I was about to allow this one to slip by, because frankly, it didn't look that great. It seemed to be one of those standard goofy comedies with probable bad writing, and jokes that fell flat. However, reviews came out for this, and to my surprise, they have mostly been positive, so I decided to check it out. While it's not the perfect comedy by any means, it's still a bit of a hidden gem right now, sitting among a bunch of serious dramatic thinkers.
The opening credits tell about how couple Max (Jason Bateman) and Annie (Rachel McAdams) meet and get married. From this, we learn that they're both kind of amazing at games, and they host a game night every now and then, involving their close friends. When Max's rich and successful brother, Brooks (Kyle Chandler) comes to one, he decides to host one of his own to show them a "real game" - a kidnapping mystery game, staged by professional actors. The lines of reality are blurred, however, when a group of real kidnappers come for Brooks, and the comedy ensues as Max, Annie, and the rest of the group continue trying to solve the "game's" mystery.
The whole idea behind it is somewhat obvious, but it's kinda fun to watch how oblivious these guys are with things. Truth be told, the highlights of the film are in the side characters. For example, one of the friends, Ryan (Billy Magnussen) plays the over-eager dummy, and often gets a laugh. But surprisingly enough perhaps the best character here is the creepy neighbor, Gary (Jesse Plemons). I generally don't have anything nice to say about Plemons, as he's ALWAYS playing a character I love to hate whenever I see him. In this, however, there's something about his overall creepiness that's actually kinda hilariously off-putting. He represents that one guy you just don't wanna ever invite to anything, but he knows full well how it is, and he keeps dropping hints about it. You almost feel bad for him, until you take a look at yourself and realize you probably wouldn't invite him out either.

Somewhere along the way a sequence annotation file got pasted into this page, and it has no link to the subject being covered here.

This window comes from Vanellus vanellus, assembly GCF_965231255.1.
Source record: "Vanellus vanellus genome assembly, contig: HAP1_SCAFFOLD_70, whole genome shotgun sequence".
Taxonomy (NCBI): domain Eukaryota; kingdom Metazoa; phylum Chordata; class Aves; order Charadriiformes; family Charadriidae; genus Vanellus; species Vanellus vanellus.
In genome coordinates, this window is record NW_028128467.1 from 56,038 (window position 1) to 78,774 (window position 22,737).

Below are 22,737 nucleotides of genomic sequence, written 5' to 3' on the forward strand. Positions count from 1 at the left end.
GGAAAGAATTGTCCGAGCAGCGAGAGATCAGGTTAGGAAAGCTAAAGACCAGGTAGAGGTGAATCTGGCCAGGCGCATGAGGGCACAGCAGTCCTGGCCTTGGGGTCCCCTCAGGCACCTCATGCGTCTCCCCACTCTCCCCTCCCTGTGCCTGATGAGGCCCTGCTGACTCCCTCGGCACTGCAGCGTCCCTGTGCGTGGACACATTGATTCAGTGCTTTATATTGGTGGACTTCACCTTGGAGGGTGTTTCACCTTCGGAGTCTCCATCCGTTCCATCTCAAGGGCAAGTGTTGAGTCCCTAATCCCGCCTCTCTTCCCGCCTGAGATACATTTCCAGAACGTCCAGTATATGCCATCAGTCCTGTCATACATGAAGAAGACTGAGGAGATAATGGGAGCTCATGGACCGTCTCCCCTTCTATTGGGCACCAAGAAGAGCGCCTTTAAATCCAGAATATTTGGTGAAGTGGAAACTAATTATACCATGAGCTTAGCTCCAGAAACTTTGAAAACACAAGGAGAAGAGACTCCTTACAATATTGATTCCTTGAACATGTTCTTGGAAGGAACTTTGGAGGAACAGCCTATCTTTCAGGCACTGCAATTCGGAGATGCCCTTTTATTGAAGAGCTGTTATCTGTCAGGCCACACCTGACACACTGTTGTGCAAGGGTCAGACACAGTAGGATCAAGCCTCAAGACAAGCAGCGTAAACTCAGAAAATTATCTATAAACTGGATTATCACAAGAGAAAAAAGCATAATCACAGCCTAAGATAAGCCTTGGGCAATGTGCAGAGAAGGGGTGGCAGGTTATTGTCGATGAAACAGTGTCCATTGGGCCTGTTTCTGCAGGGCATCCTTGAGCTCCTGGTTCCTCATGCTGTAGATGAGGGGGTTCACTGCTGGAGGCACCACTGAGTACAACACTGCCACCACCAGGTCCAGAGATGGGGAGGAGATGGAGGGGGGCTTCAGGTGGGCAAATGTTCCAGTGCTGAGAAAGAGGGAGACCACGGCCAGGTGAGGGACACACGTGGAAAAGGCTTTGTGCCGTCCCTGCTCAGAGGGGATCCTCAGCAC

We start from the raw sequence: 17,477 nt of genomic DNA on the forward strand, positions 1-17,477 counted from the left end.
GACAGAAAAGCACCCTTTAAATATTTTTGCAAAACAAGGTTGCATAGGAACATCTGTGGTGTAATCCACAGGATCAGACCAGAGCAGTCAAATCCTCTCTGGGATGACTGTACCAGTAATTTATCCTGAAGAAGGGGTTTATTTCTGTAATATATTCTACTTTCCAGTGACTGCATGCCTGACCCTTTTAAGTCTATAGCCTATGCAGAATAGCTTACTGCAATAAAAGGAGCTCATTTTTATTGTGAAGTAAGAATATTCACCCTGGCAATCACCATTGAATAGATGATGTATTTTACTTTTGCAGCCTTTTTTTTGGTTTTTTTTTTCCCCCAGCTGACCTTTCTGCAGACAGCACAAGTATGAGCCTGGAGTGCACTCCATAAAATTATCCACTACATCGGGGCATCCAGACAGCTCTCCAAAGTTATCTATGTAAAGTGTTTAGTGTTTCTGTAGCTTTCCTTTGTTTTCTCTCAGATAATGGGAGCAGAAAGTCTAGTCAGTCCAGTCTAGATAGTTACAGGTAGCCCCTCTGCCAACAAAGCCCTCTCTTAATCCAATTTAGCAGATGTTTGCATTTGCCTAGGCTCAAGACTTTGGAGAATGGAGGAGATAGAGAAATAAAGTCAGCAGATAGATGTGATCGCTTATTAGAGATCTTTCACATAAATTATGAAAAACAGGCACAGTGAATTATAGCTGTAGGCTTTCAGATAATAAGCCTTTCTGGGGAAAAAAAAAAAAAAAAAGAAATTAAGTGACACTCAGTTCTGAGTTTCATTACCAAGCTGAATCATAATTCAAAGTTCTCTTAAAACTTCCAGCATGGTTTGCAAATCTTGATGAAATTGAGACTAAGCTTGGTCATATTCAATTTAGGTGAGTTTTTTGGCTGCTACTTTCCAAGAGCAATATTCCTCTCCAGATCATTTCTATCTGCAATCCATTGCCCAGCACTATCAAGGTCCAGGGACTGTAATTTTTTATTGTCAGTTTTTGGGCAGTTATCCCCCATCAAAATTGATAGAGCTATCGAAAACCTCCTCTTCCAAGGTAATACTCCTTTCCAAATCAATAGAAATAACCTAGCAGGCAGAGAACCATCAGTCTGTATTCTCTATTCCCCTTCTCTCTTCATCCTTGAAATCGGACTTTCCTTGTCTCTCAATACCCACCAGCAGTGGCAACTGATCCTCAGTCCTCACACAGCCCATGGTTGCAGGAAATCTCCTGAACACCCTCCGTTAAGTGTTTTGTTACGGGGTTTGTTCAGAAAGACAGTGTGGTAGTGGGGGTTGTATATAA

The comedy in this is kinda hit or miss. It mostly comes from the basic stupidity of these otherwise quite smart characters. There are some gags that don't work altogether well, but I feel like most of the jokes landed pretty well, given the whole situation. Bateman's actually pretty great at sneaking in those random one-liners, and McAdams makes for a good partner going along for the ride. Both are fiercely competitive, and things get pretty funny when they find themselves in more-dire-than-they-realize situations.
Again, this isn't the perfect comedy or anything, and it is pretty over-the-top silly for a lot of the climactic stuff. But it's a fun time, if nothing else. It's definitely a dark comedy, which is something I tend to be very appreciative of as well, so there may be a slight bias here on my part. But to be honest, for a movie that looked like it wasn't gonna be that good, it was actually a pleasant surprise.
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